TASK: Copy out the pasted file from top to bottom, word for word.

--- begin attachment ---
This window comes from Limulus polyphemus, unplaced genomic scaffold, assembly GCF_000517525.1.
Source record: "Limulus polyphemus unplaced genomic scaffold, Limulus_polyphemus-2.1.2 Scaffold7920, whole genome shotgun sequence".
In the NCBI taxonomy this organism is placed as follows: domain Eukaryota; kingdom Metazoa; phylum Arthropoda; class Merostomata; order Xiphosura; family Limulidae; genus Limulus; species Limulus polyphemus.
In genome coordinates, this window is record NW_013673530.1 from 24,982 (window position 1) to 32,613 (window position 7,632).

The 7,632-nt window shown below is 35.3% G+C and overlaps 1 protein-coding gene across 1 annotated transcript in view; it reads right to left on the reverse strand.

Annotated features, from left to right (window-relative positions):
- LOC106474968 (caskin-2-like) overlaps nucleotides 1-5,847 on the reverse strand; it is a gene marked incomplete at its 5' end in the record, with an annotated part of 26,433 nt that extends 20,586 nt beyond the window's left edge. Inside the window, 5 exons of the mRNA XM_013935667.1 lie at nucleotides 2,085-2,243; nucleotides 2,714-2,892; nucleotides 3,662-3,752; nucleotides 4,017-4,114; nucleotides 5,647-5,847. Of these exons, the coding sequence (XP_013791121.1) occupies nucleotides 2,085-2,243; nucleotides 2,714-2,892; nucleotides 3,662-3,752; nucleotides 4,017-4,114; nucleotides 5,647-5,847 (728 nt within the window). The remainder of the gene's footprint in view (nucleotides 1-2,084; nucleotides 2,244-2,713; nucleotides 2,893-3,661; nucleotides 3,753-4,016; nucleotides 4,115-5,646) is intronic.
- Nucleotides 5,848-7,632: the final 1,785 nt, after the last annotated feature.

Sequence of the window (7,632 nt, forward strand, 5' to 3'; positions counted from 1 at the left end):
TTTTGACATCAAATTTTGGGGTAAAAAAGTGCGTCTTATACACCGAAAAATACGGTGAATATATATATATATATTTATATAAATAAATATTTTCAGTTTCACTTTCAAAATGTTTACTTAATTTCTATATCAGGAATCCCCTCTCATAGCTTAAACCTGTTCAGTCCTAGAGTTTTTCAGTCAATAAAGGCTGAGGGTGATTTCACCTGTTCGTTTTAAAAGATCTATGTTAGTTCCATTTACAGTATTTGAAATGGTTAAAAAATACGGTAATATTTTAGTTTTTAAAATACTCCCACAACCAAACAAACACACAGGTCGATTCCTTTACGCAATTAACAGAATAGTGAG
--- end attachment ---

This window comes from Limulus polyphemus, unplaced genomic scaffold, assembly GCF_000517525.1.
Source record: "Limulus polyphemus unplaced genomic scaffold, Limulus_polyphemus-2.1.2 Scaffold7920, whole genome shotgun sequence".
In the NCBI taxonomy this organism is placed as follows: domain Eukaryota; kingdom Metazoa; phylum Arthropoda; class Merostomata; order Xiphosura; family Limulidae; genus Limulus; species Limulus polyphemus.
In genome coordinates, this window is record NW_013673530.1 from 24,982 (window position 1) to 32,613 (window position 7,632).

The 7,632-nt window shown below is 35.3% G+C and overlaps 1 protein-coding gene across 1 annotated transcript in view; it reads right to left on the reverse strand.

Annotated features, from left to right (window-relative positions):
- LOC106474968 (caskin-2-like) overlaps nucleotides 1-5,847 on the reverse strand; it is a gene marked incomplete at its 5' end in the record, with an annotated part of 26,433 nt that extends 20,586 nt beyond the window's left edge. Inside the window, 5 exons of the mRNA XM_013935667.1 lie at nucleotides 2,085-2,243; nucleotides 2,714-2,892; nucleotides 3,662-3,752; nucleotides 4,017-4,114; nucleotides 5,647-5,847. Of these exons, the coding sequence (XP_013791121.1) occupies nucleotides 2,085-2,243; nucleotides 2,714-2,892; nucleotides 3,662-3,752; nucleotides 4,017-4,114; nucleotides 5,647-5,847 (728 nt within the window). The remainder of the gene's footprint in view (nucleotides 1-2,084; nucleotides 2,244-2,713; nucleotides 2,893-3,661; nucleotides 3,753-4,016; nucleotides 4,115-5,646) is intronic.
- Nucleotides 5,848-7,632: the final 1,785 nt, after the last annotated feature.

Sequence of the window (7,632 nt, forward strand, 5' to 3'; positions counted from 1 at the left end):
TTTTGACATCAAATTTTGGGGTAAAAAAGTGCGTCTTATACACCGAAAAATACGGTGAATATATATATATATATTTATATAAATAAATATTTTCAGTTTCACTTTCAAAATGTTTACTTAATTTCTATATCAGGAATCCCCTCTCATAGCTTAAACCTGTTCAGTCCTAGAGTTTTTCAGTCAATAAAGGCTGAGGGTGATTTCACCTGTTCGTTTTAAAAGATCTATGTTAGTTCCATTTACAGTATTTGAAATGGTTAAAAAATACGGTAATATTTTAGTTTTTAAAATACTCCCACAACCAAACAAACACACAGGTCGATTCCTTTACGCAATTAACAGAATAGTGAG